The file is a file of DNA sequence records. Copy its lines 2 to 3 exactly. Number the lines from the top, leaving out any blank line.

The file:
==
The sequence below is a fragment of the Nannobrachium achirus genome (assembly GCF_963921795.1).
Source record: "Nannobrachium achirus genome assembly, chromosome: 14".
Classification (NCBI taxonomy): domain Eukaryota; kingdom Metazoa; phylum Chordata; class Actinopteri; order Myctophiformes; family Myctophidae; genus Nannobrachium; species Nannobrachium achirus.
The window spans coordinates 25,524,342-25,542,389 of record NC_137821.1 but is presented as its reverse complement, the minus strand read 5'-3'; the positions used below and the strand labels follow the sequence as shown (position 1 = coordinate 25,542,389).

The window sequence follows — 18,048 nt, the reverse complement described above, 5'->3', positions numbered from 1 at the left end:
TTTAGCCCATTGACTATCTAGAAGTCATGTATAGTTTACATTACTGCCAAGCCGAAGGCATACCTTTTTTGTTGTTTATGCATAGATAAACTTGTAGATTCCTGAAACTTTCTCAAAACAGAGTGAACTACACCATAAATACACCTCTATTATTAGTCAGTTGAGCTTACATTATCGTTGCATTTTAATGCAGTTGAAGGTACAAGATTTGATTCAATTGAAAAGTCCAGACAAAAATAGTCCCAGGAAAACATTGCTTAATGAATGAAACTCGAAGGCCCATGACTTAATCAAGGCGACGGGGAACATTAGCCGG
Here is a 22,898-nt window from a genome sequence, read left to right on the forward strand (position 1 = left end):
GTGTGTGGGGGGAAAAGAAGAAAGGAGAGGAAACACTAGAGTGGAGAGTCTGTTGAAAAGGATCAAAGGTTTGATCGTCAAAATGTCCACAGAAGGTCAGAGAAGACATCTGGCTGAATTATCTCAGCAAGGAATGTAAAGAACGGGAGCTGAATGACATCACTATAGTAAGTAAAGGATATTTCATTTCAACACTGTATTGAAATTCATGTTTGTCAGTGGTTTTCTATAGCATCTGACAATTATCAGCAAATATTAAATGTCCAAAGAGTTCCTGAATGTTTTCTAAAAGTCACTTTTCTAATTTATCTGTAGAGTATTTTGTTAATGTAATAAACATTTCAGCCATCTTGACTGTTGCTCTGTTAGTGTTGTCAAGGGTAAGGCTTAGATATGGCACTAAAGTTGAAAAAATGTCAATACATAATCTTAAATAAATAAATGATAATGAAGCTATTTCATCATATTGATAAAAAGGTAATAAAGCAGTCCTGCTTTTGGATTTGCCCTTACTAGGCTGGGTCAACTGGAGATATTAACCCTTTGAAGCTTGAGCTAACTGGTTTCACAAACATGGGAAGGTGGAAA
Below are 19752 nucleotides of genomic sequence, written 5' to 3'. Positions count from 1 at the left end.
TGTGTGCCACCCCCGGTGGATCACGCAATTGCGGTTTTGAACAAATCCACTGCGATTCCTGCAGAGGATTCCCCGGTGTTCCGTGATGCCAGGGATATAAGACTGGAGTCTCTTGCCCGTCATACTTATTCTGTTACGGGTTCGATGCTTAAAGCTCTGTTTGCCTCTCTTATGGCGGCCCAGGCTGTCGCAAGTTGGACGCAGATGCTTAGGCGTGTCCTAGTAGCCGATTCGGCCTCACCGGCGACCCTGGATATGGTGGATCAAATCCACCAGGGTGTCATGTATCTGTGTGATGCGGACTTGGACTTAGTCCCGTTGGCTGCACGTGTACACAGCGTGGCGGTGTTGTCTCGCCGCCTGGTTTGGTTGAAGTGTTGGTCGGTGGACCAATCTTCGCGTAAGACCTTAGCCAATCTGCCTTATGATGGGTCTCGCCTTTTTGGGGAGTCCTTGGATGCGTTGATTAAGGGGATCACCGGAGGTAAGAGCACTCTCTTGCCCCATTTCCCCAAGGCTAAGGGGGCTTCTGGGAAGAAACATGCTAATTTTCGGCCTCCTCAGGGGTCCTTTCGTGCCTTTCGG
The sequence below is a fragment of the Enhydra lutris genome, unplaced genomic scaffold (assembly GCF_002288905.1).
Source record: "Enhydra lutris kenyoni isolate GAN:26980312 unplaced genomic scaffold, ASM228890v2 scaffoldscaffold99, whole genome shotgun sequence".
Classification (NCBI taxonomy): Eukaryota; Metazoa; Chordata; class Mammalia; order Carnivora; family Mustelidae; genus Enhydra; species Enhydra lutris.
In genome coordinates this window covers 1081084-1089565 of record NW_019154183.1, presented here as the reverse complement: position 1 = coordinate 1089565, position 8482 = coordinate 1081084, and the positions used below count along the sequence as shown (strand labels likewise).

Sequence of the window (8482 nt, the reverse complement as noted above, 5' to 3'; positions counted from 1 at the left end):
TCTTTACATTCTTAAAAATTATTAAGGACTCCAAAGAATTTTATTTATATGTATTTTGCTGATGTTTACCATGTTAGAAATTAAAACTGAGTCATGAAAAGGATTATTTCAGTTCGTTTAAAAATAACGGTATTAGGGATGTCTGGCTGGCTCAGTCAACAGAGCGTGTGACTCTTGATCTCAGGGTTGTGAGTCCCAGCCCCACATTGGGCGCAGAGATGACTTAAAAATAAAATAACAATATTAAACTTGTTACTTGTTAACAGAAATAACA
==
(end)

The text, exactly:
Source record: "Nannobrachium achirus genome assembly, chromosome: 14".
Classification (NCBI taxonomy): domain Eukaryota; kingdom Metazoa; phylum Chordata; class Actinopteri; order Myctophiformes; family Myctophidae; genus Nannobrachium; species Nannobrachium achirus.